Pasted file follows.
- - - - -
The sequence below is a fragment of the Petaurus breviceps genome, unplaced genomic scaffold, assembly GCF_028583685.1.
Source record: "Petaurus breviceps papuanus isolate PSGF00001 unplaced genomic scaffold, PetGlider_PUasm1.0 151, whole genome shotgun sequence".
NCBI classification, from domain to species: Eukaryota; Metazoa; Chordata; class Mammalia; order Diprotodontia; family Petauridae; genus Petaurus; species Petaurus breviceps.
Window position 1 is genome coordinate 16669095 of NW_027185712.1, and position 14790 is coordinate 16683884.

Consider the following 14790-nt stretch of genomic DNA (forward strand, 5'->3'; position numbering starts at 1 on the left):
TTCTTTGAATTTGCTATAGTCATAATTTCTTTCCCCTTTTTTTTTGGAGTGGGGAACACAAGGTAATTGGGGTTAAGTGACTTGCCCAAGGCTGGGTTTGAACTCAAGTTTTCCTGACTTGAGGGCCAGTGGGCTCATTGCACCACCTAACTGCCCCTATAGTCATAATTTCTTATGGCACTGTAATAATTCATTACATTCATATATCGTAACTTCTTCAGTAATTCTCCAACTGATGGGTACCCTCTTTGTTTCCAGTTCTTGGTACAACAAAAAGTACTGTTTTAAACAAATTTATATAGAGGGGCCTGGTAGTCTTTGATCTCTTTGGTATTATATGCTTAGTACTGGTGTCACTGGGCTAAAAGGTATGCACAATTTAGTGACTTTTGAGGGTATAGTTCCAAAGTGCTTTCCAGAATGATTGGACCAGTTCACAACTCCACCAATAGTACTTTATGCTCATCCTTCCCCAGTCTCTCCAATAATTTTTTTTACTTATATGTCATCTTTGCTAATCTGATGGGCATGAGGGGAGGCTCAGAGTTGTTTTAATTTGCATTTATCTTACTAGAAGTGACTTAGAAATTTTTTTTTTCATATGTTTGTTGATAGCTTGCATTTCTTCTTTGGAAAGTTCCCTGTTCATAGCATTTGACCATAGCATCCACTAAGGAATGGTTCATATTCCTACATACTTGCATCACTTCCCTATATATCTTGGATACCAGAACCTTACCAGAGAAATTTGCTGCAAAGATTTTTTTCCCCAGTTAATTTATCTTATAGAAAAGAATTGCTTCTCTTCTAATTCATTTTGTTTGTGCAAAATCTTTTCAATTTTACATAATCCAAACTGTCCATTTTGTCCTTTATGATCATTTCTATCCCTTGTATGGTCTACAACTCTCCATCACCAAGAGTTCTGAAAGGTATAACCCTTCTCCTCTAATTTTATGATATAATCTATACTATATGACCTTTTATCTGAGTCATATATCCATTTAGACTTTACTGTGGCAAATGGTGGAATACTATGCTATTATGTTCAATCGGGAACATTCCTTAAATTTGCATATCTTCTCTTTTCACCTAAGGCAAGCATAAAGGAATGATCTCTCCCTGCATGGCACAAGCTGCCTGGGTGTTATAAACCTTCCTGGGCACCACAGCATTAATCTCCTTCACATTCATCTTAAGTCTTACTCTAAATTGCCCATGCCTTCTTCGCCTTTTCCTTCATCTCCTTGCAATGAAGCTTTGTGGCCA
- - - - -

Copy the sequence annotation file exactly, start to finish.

The sequence below is a fragment of the Petaurus breviceps genome, unplaced genomic scaffold, assembly GCF_028583685.1.
Source record: "Petaurus breviceps papuanus isolate PSGF00001 unplaced genomic scaffold, PetGlider_PUasm1.0 151, whole genome shotgun sequence".
NCBI classification, from domain to species: Eukaryota; Metazoa; Chordata; class Mammalia; order Diprotodontia; family Petauridae; genus Petaurus; species Petaurus breviceps.
Window position 1 is genome coordinate 16669095 of NW_027185712.1, and position 14790 is coordinate 16683884.

Consider the following 14790-nt stretch of genomic DNA (forward strand, 5'->3'; position numbering starts at 1 on the left):
TTCTTTGAATTTGCTATAGTCATAATTTCTTTCCCCTTTTTTTTTGGAGTGGGGAACACAAGGTAATTGGGGTTAAGTGACTTGCCCAAGGCTGGGTTTGAACTCAAGTTTTCCTGACTTGAGGGCCAGTGGGCTCATTGCACCACCTAACTGCCCCTATAGTCATAATTTCTTATGGCACTGTAATAATTCATTACATTCATATATCGTAACTTCTTCAGTAATTCTCCAACTGATGGGTACCCTCTTTGTTTCCAGTTCTTGGTACAACAAAAAGTACTGTTTTAAACAAATTTATATAGAGGGGCCTGGTAGTCTTTGATCTCTTTGGTATTATATGCTTAGTACTGGTGTCACTGGGCTAAAAGGTATGCACAATTTAGTGACTTTTGAGGGTATAGTTCCAAAGTGCTTTCCAGAATGATTGGACCAGTTCACAACTCCACCAATAGTACTTTATGCTCATCCTTCCCCAGTCTCTCCAATAATTTTTTTTACTTATATGTCATCTTTGCTAATCTGATGGGCATGAGGGGAGGCTCAGAGTTGTTTTAATTTGCATTTATCTTACTAGAAGTGACTTAGAAATTTTTTTTTTCATATGTTTGTTGATAGCTTGCATTTCTTCTTTGGAAAGTTCCCTGTTCATAGCATTTGACCATAGCATCCACTAAGGAATGGTTCATATTCCTACATACTTGCATCACTTCCCTATATATCTTGGATACCAGAACCTTACCAGAGAAATTTGCTGCAAAGATTTTTTTCCCCAGTTAATTTATCTTATAGAAAAGAATTGCTTCTCTTCTAATTCATTTTGTTTGTGCAAAATCTTTTCAATTTTACATAATCCAAACTGTCCATTTTGTCCTTTATGATCATTTCTATCCCTTGTATGGTCTACAACTCTCCATCACCAAGAGTTCTGAAAGGTATAACCCTTCTCCTCTAATTTTATGATATAATCTATACTATATGACCTTTTATCTGAGTCATATATCCATTTAGACTTTACTGTGGCAAATGGTGGAATACTATGCTATTATGTTCAATCGGGAACATTCCTTAAATTTGCATATCTTCTCTTTTCACCTAAGGCAAGCATAAAGGAATGATCTCTCCCTGCATGGCACAAGCTGCCTGGGTGTTATAAACCTTCCTGGGCACCACAGCATTAATCTCCTTCACATTCATCTTAAGTCTTACTCTAAATTGCCCATGCCTTCTTCGCCTTTTCCTTCATCTCCTTGCAATGAAGCTTTGTGGCCA